Stiffia is another network pushing towards a magazine-style arrangement. Currently hosting an amazing 94 websites, each offering both full-length and digest versions of original content, Stiffia has the whole porno movie element covered, but there’s far more to Stiffia’s success than that. News items flow to the site constantly, giving readers a break from beating off to learn something new, ogle Selfie Loving Latinas or Hot Amateur Cosplayers, read why Everybody Loves Thongs or follow your favorite performers on Twitter and Instagram via the built-in feed.

Stiffia is expanding as rapidly as it is winning over new viewers, so perhaps now’s the time to check it out and jump aboard, before it reaches critical mass and eventually jumps the shark. As for BaDoink and its new VR strain, look for more from Mr. Pink, including a review of the BaDoinkVR viewing platform and headset, next week.

The End of the Men’s Mag?


From Playboy’s game-changing success in the sixties and seventies to the US-advance of popular UK lifestyle publications like Maxim and FHM, the journey of the men’s magazine has been an intriguing one. Where women’s mags traditionally revolved around homemaking and social decorum, only to shift towards sex tips and body shaming in the 70s and 80s, men’s lifestyle publications seemed to diverge into outright pornography or thinly-veiled pornography (no nipples) and five-page guides to curing a major hangover. Now, with the closure of UK-based rags FHM and Zoo, it seems the end of this era of male-focused lifestyle publication is nearing its end.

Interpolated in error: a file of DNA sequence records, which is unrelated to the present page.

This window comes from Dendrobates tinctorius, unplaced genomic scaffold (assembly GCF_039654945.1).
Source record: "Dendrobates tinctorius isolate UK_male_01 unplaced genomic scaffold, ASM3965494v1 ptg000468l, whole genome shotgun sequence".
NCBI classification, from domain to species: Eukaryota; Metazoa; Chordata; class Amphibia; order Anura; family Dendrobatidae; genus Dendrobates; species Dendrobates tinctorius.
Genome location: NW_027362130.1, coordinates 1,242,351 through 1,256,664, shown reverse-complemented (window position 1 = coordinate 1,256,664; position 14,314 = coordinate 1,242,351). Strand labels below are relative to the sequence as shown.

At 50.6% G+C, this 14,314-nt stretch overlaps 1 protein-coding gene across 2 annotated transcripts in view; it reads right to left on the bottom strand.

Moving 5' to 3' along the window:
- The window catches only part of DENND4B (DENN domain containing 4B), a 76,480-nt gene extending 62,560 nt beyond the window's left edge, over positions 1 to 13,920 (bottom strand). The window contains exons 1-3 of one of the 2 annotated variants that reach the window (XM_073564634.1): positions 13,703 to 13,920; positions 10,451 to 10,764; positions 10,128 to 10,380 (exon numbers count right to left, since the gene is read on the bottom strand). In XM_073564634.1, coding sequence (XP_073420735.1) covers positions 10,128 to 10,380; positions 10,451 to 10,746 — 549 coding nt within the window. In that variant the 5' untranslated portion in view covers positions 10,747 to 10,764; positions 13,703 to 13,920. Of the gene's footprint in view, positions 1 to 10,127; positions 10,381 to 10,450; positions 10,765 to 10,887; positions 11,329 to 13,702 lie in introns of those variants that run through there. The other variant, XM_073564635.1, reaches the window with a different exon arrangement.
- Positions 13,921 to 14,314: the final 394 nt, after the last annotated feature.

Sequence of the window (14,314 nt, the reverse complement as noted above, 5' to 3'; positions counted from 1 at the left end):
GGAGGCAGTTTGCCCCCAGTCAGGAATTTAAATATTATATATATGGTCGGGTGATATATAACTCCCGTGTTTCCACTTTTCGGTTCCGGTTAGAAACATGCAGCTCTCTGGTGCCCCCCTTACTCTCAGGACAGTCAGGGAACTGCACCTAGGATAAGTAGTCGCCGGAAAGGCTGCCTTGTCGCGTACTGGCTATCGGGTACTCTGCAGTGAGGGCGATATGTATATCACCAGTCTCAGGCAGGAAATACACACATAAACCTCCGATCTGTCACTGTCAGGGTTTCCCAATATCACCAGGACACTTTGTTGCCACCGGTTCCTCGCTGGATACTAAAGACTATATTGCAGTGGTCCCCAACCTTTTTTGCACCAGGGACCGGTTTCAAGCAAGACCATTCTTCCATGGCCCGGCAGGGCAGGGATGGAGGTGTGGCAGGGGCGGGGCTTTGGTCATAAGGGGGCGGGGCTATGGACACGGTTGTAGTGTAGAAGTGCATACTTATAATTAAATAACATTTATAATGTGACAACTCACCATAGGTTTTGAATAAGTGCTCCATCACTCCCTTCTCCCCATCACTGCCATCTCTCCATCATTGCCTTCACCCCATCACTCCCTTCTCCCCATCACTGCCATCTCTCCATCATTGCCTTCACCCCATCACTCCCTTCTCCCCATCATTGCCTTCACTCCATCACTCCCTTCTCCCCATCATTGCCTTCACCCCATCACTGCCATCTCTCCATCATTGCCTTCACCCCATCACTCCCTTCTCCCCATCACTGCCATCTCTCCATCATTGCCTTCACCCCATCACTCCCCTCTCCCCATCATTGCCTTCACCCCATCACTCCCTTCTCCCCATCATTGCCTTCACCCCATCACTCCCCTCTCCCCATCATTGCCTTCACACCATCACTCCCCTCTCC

Launched in 1985, For Him Magazine (FHM) led the new wave of lad culture combining intense alcohol consumption, a fondness for near-naked chicks. With circulation declining notably in 2015’s first half – 67,000 units; down 20% from last year – FHM regrettably seems to be closing down publication for good, announcing the closure on its website Tuesday. The weekly-published Zoo, too, is ending its assault on modesty and puritanism by shutting down its presses after 12 years and more than 600 issues, shattering the spirits of what few readers it had managed to retain after the great migration of horny dudes to the World Wide Web, the new (digital!) den of iniquity.

The announcements from FHM and Zoo come just one short month after Playboy Magazine announced it would not feature fully-nude women on its pages after March 2016. With Playboy neutering itself and Loaded, Front, Bizarre, Nuts all knocking back brewskies in magazine heaven, and now the announcement that Zoo and FHM are going down for the count, could the entire men’s magazine industry have kicked the proverbial bucket? Former FHM Features Editor Martin Daubney doesn’t seem to think so, insisting that lad culture will survive, even thrive, online. “The anti-lad mag campaigners are deluded if they feel this represents some hollow victory against ‘lad culture,'” Daubney told The Telegraph. “It is my prediction that, in time, the campaigners who despised the lad mags’ lifeblood will look back on these magazines as a period of relative innocence, that they would welcome back in a heartbeat.”